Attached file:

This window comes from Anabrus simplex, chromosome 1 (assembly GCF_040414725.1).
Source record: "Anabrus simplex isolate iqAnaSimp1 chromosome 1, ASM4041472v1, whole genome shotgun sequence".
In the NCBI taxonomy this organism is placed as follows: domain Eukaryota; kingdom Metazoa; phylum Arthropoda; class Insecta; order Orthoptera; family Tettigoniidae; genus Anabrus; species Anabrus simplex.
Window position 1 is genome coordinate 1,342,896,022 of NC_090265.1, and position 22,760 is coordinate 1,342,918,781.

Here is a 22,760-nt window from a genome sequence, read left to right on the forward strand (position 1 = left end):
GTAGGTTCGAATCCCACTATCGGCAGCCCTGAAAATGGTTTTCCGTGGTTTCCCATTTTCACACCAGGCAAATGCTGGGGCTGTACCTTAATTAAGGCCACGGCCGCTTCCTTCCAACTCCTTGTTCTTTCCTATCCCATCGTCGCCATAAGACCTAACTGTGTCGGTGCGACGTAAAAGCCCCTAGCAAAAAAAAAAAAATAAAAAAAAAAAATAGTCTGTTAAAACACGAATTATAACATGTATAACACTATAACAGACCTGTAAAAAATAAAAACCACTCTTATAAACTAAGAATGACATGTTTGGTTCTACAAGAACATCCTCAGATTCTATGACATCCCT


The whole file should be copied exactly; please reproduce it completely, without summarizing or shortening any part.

This window comes from Anabrus simplex, chromosome 1 (assembly GCF_040414725.1).
Source record: "Anabrus simplex isolate iqAnaSimp1 chromosome 1, ASM4041472v1, whole genome shotgun sequence".
In the NCBI taxonomy this organism is placed as follows: domain Eukaryota; kingdom Metazoa; phylum Arthropoda; class Insecta; order Orthoptera; family Tettigoniidae; genus Anabrus; species Anabrus simplex.
Window position 1 is genome coordinate 1,342,896,022 of NC_090265.1, and position 22,760 is coordinate 1,342,918,781.

Here is a 22,760-nt window from a genome sequence, read left to right on the forward strand (position 1 = left end):
GTAGGTTCGAATCCCACTATCGGCAGCCCTGAAAATGGTTTTCCGTGGTTTCCCATTTTCACACCAGGCAAATGCTGGGGCTGTACCTTAATTAAGGCCACGGCCGCTTCCTTCCAACTCCTTGTTCTTTCCTATCCCATCGTCGCCATAAGACCTAACTGTGTCGGTGCGACGTAAAAGCCCCTAGCAAAAAAAAAAAAATAAAAAAAAAAAATAGTCTGTTAAAACACGAATTATAACATGTATAACACTATAACAGACCTGTAAAAAATAAAAACCACTCTTATAAACTAAGAATGACATGTTTGGTTCTACAAGAACATCCTCAGATTCTATGACATCCCT